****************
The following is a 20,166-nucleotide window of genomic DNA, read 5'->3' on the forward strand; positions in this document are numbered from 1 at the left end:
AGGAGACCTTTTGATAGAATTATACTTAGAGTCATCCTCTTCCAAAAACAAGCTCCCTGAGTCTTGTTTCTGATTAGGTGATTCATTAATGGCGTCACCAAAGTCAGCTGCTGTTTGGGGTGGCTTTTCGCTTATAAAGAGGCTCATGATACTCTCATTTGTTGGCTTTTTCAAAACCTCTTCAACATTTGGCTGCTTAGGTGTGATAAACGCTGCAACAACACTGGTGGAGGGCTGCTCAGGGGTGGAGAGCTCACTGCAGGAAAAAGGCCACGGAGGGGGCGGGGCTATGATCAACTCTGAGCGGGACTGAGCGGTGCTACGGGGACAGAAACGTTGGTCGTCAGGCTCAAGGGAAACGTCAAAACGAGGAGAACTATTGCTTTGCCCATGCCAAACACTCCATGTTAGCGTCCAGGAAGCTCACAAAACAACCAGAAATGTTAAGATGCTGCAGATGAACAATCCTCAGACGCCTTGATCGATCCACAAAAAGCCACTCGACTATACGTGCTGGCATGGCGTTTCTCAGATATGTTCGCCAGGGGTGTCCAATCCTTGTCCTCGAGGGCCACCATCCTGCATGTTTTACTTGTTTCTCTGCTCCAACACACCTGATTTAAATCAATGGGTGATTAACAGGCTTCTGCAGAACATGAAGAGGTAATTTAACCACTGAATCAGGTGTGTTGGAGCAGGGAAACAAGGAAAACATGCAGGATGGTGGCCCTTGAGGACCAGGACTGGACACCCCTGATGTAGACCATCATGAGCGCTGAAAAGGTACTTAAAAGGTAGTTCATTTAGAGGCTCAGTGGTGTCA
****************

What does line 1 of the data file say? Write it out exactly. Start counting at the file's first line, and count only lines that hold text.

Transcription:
The following is a 20,166-nucleotide window of genomic DNA, read 5'->3' on the forward strand; positions in this document are numbered from 1 at the left end: